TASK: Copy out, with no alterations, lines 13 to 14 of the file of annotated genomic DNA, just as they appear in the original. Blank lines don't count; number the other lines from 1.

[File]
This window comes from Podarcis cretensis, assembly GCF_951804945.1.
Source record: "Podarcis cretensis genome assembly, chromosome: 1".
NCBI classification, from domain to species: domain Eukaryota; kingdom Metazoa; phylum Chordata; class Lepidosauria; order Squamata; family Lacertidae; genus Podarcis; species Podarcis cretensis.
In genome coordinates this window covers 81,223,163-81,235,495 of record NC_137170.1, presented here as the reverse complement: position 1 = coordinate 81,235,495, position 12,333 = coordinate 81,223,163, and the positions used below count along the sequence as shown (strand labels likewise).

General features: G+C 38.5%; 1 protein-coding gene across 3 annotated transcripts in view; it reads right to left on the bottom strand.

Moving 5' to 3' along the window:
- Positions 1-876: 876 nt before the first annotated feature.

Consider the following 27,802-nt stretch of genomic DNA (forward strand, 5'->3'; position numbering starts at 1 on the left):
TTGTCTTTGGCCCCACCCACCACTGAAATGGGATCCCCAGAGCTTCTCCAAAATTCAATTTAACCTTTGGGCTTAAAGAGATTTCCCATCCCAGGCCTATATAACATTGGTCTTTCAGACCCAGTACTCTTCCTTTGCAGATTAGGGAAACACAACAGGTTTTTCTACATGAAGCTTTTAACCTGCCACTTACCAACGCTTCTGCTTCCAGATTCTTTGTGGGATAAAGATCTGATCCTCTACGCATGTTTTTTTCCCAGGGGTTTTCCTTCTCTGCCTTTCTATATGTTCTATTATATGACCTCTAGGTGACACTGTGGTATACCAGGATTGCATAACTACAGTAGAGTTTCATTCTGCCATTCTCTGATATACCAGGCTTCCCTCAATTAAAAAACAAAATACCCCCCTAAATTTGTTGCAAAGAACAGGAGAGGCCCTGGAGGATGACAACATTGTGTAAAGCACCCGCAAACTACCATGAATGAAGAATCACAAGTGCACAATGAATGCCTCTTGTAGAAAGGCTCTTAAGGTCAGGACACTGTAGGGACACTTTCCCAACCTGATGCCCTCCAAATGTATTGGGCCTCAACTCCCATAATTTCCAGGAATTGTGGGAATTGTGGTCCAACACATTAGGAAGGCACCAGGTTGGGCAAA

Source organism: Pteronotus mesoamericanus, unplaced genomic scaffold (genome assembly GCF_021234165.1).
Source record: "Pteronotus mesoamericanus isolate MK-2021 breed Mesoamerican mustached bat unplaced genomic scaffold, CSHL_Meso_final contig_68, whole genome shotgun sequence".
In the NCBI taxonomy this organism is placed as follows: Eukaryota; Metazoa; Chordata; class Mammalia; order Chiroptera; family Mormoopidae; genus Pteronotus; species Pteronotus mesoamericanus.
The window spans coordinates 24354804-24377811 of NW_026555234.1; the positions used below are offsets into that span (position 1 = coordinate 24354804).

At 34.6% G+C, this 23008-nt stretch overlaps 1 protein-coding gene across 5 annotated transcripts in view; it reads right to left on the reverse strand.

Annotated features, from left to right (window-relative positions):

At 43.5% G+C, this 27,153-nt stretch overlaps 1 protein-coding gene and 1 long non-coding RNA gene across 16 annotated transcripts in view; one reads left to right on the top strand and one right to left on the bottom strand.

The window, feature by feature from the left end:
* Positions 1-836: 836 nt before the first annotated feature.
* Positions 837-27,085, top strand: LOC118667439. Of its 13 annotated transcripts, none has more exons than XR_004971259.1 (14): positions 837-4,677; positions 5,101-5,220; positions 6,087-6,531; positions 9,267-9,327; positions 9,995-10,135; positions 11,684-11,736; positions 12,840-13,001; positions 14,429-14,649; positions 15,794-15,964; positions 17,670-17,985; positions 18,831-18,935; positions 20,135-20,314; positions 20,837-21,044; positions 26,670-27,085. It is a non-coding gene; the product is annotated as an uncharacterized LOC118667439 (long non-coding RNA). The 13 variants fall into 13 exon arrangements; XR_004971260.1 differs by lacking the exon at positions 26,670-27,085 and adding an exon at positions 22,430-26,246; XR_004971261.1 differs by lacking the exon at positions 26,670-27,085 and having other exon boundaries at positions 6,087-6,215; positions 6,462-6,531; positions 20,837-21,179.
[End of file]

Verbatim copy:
The window spans coordinates 24354804-24377811 of NW_026555234.1; the positions used below are offsets into that span (position 1 = coordinate 24354804).

At 34.6% G+C, this 23008-nt stretch overlaps 1 protein-coding gene across 5 annotated transcripts in view; it reads right to left on the reverse strand.